If you have not yet read Tana French you are missing out on something quite amazing. Considered by the Washington Post to be “one of the most important crime novelists to emerge in the last ten years,” French’s novels are tough, intelligent and always have unusually gripping plots.
The Trespasser is no exception. When Dublin Murder Squad Detective Antoinette Conway and her partner Stephen Moran are asked to look into the suspicious death of Aislinn Murray, it looks like just another lovers’ quarrel gone bad. Except for one thing. Antoinette is sure she has seen Aislinn before, she just can’t remember when or where. As Stephen and Antoinette pursue different leads, they begin to feel increasing pressure from inside the department to close the case and arrest Aislinn’s lover for the murder. Antoinette, who already feels burned out by the constant harassment that she receives from the other members of the Murder Squad, can’t tell whether this is just one more example of their vendetta against her or whether there is some deeper more ugly motive to their efforts to get the case closed as soon as possible. As Stephen and Antoinette resist the efforts to end the investigation, and Antoinette finally remembers where she first met Aislinn, they become immersed in a much deeper and darker secret that threatens not only themselves but justice itself.
Tautly written with the suspense rising with each revelation, this is one of French’s most gripping books yet! Antoinette is someone you can identify with as a woman, facing enormous challenges in a work environment that is hostile to her gender. Yet this hostility is balanced by the supportive relationship that she has with her partner Stephen, who despite her efforts to push him away remains loyal and stalwart in his belief in her and her abilities. In fact, I think it is rather unique in fiction to show such a strong relationship between a man and woman that is not romantic in nature. French includes personal story lines about Antoinette’s childhood, and Stephen’s own life that help to round out their characters so that their motivations become more complex and interesting. French also uses the Irish vernacular and accents to good effect, allowing the way each person speaks to reveal the differences in their class and education.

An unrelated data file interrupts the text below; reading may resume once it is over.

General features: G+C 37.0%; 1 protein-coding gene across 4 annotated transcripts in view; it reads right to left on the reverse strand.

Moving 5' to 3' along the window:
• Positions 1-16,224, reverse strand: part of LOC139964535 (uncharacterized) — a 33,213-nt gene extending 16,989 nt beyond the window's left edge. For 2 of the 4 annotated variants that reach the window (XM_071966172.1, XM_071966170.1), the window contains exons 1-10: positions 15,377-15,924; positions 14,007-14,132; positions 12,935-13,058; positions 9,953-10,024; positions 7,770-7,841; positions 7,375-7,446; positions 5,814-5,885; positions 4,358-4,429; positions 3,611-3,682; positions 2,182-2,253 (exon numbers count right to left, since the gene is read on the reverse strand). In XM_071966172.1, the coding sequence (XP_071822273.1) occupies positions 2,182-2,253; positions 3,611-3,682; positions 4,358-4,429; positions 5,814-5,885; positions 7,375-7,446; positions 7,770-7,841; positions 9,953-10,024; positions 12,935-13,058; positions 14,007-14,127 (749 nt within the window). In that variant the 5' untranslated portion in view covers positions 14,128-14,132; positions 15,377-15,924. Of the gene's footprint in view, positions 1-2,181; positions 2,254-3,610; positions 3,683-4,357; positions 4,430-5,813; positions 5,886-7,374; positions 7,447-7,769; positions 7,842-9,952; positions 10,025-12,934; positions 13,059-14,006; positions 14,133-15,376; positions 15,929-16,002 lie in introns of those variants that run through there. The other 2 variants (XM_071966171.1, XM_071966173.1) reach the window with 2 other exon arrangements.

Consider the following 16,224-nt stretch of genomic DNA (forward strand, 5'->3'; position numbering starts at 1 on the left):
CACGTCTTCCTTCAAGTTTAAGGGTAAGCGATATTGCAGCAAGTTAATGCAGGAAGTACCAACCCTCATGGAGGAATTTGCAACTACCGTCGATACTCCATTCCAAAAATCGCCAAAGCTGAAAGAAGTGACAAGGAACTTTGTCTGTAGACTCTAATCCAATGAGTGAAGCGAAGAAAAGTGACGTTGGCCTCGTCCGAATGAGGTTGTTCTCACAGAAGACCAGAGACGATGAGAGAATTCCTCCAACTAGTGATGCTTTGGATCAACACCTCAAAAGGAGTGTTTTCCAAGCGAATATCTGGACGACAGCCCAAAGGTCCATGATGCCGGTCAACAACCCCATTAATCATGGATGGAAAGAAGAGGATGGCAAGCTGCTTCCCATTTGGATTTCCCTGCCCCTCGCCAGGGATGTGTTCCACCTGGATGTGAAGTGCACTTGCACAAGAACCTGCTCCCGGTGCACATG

If, as I am coming to feel more strongly all the time, detective fiction can also be considered literary fiction, than French is one of those authors that has crossed that arbitrary line with strength and grace, inviting us deeper into the complex world of murder, detection and justice while giving us deeper insights into the dark underside of humanity and the people who try to bring order into that chaos.
Brenda’s Rating: *****(5 out of 5 Stars)
Recommend this book to: Sharon, Marian and Keith
Book Study Worthy? Yes
Read in ebook format.